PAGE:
The 50th Anniversary of the Pill was last year. Lots and lots of people mentioned how good, bad, unimportant, or essential the Pill has been. Our society changed the way it thought about sex, about reproduction, even about love and relationships.
Women being able to take control of their reproductive abilities is one of the greatest advancements in the history of modern human biology. Even if it isn’t universally beloved, the Pill is worth defending and improving. It makes the world a better place. Female hormonal birth control is an exemplary form of human enhancement.
But, astonishingly, non-barrier birth control for men doesn’t yet exist. The current choices are condoms or vasectomies. That’s it. We are in want of a form of birth control that makes men temporarily and reversibly infertile. We don’t have it, we need it, and when it comes out, it’ll be as revolutionary as the Pill itself. It’s on my list of must-have forms of reproductive enhancement, along with artificial wombs.
Which brings us to the question at hand: where the hell is it already? Much like cold-fusion and flying cars, male birth control is always “just around the corner.” The Bright Pill is trying to inhibit the reproductive function of sperm. Ultrasound might be able to interrupt sperm production so that a man is temporarily sterile for six months at a time. Hormones might also be an option.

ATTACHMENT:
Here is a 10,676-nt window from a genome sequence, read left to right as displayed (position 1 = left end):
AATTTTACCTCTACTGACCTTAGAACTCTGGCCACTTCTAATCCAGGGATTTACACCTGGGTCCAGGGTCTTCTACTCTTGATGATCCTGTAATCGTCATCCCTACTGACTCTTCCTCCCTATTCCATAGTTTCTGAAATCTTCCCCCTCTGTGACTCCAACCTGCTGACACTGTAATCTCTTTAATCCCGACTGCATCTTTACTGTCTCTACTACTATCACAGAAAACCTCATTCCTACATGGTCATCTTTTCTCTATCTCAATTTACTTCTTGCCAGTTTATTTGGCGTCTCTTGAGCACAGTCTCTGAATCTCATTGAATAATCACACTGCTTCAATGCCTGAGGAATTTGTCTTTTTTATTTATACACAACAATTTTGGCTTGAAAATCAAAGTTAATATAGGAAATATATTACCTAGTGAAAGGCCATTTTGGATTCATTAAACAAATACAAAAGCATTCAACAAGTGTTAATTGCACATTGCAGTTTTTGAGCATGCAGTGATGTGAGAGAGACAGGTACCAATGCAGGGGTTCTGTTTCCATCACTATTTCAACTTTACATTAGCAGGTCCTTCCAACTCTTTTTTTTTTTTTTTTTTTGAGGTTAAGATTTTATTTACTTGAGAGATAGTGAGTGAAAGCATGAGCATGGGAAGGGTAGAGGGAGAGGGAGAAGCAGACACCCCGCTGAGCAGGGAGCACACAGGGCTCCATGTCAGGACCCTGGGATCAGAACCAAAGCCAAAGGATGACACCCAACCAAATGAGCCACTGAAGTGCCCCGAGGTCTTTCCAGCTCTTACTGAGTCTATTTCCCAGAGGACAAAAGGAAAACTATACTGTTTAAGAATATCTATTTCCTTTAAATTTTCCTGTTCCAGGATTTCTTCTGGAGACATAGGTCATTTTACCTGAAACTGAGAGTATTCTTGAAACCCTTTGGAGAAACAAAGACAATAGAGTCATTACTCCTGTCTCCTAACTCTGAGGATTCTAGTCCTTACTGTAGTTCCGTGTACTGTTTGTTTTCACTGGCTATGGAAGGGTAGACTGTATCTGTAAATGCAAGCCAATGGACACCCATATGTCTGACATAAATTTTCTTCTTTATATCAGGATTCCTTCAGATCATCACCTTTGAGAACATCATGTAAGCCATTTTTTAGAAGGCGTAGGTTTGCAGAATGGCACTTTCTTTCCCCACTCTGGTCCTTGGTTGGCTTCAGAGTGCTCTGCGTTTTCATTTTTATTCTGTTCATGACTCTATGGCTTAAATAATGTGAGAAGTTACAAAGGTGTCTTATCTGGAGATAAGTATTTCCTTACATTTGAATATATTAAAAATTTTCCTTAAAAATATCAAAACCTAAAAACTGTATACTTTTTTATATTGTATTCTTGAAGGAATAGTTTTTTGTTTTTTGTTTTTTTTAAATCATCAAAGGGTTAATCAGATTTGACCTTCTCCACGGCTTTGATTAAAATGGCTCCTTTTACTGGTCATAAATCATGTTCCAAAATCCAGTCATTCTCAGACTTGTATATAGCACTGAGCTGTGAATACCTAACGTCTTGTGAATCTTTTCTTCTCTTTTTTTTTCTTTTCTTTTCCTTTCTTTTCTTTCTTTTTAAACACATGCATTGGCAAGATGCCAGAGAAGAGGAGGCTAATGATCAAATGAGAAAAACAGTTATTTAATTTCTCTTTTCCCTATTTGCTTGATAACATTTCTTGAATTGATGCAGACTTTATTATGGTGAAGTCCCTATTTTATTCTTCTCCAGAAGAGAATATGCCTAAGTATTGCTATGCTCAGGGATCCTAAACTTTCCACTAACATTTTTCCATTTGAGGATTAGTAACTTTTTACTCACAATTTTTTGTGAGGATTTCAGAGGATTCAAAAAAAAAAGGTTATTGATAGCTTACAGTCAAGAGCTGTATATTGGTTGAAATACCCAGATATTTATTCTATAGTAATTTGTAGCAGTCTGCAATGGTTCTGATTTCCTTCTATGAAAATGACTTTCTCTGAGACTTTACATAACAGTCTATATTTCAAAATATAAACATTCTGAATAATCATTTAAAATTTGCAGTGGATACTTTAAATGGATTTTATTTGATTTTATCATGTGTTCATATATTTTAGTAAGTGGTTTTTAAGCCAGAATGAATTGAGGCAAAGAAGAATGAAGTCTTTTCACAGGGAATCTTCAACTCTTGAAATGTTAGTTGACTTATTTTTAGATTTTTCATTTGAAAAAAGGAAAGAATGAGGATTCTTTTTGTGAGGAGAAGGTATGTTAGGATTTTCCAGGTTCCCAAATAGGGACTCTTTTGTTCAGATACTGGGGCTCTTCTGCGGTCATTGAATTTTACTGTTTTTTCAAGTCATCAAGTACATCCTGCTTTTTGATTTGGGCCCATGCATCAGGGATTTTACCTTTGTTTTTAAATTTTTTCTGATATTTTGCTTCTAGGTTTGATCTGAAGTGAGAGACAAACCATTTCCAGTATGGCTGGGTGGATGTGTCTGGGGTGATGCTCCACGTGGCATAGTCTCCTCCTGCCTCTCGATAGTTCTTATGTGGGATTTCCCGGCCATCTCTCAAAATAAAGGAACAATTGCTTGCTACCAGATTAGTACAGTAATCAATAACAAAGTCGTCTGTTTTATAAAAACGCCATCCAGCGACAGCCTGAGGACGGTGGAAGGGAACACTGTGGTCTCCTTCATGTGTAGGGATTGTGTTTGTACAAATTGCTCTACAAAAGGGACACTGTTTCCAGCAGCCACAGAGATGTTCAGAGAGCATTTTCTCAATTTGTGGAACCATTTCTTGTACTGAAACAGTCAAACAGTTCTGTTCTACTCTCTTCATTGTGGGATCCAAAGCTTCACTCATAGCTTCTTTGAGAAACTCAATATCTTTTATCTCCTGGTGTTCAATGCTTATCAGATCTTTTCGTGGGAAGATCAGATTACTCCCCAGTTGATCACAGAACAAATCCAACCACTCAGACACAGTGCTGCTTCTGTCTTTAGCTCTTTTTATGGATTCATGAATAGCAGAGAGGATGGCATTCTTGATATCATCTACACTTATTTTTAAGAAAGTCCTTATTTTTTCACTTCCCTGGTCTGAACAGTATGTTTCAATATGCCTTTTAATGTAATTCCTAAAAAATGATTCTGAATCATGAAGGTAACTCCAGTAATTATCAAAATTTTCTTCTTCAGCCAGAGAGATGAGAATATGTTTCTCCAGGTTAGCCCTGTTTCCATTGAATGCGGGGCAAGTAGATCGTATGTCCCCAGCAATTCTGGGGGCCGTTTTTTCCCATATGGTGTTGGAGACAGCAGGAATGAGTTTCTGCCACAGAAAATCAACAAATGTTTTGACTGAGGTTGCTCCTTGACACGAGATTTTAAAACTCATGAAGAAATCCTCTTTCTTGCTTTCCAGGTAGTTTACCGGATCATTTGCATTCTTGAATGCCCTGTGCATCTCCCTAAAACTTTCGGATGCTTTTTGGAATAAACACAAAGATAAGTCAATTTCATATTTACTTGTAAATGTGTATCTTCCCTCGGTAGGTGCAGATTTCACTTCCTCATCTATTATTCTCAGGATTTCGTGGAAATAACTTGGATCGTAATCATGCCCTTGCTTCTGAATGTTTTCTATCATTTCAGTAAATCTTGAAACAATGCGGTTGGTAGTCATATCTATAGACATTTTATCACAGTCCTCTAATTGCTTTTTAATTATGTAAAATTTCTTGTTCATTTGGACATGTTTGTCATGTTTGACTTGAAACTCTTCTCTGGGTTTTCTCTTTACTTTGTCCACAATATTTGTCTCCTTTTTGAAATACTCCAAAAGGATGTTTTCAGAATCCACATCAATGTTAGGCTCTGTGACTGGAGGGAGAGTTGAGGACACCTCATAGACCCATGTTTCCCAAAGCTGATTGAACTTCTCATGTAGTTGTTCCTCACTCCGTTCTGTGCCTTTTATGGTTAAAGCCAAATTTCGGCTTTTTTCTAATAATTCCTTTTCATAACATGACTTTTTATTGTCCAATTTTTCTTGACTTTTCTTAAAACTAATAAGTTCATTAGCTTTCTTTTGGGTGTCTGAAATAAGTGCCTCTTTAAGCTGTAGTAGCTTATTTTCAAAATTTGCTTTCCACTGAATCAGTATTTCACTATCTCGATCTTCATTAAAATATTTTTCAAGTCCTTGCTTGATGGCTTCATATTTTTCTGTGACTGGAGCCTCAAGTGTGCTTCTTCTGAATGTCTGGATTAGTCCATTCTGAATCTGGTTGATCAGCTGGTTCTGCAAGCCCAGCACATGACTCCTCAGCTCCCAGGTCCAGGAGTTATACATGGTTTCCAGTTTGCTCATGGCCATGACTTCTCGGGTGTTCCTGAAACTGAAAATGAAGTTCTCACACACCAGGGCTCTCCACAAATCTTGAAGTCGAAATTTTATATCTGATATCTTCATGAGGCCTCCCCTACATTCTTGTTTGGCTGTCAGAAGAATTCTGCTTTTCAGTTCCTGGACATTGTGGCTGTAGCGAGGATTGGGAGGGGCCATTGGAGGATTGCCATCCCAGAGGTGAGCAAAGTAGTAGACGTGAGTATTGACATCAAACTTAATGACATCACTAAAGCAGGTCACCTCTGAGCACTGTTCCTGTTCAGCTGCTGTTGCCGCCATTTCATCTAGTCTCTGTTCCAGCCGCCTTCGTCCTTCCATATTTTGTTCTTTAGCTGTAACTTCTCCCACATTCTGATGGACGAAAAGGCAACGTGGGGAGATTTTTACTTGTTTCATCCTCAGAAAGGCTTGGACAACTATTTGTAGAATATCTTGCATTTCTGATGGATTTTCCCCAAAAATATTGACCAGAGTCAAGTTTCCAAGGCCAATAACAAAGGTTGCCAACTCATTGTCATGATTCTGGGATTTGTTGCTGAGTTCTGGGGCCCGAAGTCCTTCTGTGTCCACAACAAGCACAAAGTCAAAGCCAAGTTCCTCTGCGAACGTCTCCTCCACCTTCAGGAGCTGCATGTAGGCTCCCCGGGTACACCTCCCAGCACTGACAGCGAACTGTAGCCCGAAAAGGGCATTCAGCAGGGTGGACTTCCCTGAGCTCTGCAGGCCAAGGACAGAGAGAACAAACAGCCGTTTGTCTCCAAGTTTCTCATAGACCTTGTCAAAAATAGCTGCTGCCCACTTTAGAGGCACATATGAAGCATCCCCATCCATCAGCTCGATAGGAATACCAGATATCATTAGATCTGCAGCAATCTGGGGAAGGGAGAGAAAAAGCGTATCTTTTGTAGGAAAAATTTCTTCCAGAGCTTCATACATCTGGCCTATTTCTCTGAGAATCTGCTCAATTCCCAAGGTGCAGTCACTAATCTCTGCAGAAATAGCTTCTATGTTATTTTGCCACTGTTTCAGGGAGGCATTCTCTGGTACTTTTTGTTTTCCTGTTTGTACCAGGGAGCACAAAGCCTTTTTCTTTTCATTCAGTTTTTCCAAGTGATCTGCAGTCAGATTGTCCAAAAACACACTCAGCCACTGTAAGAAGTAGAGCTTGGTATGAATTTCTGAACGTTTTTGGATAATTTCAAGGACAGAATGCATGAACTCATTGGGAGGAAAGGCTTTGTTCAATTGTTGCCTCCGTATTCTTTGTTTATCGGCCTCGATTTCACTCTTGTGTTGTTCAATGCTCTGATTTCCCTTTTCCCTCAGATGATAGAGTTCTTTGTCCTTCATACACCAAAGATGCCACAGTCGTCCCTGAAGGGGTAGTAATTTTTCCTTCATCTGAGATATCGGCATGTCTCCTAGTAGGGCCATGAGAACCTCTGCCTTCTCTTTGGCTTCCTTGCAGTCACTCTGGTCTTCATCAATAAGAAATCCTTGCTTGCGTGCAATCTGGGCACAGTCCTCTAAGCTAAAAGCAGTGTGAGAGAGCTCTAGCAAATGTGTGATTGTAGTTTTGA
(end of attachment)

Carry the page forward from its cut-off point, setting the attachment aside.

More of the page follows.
If there are so many options, why don’t we have one that works? The problem seems to be the sheer number of sperm. Females ovulate once a month, meaning one, count -em, one egg is released. Men are, uh, different. To quote an expert:
“Men make 1,000 sperm every second,” said John Amory, a male reproductive specialist at the University of Washington, Seattle. “It’s proven to be a lot more difficult to turn that degree of production off compared to one egg a month.”
That is just way too many sperm. But pure biology doesn’t seem to capture the problem. Other problems include male willingness to take the pill, impact on libido, and other social and physiological side-effects.
Which brings up new questions about the male pill: Will men remember to take it? Will men want to take it? Will it emasculate men too much to be worthwhile? Are men just too stupid and awful to have that kind of responsibility?
Just as all of the articles recounting the impact of the Pill on our society weren’t talking about chemical compositions or dosages, the reason male birth control is important is not the science. It’s the sociology. Male non-barrier birth control has the potential to change society as much as the female birth control pill. And that’s why we need it so badly.
The male pill isn’t just about safe sex and birth control, oh no. It’s about the way we think about safe sex and birth control. Once you understand, you’ll want the male birth control pill too.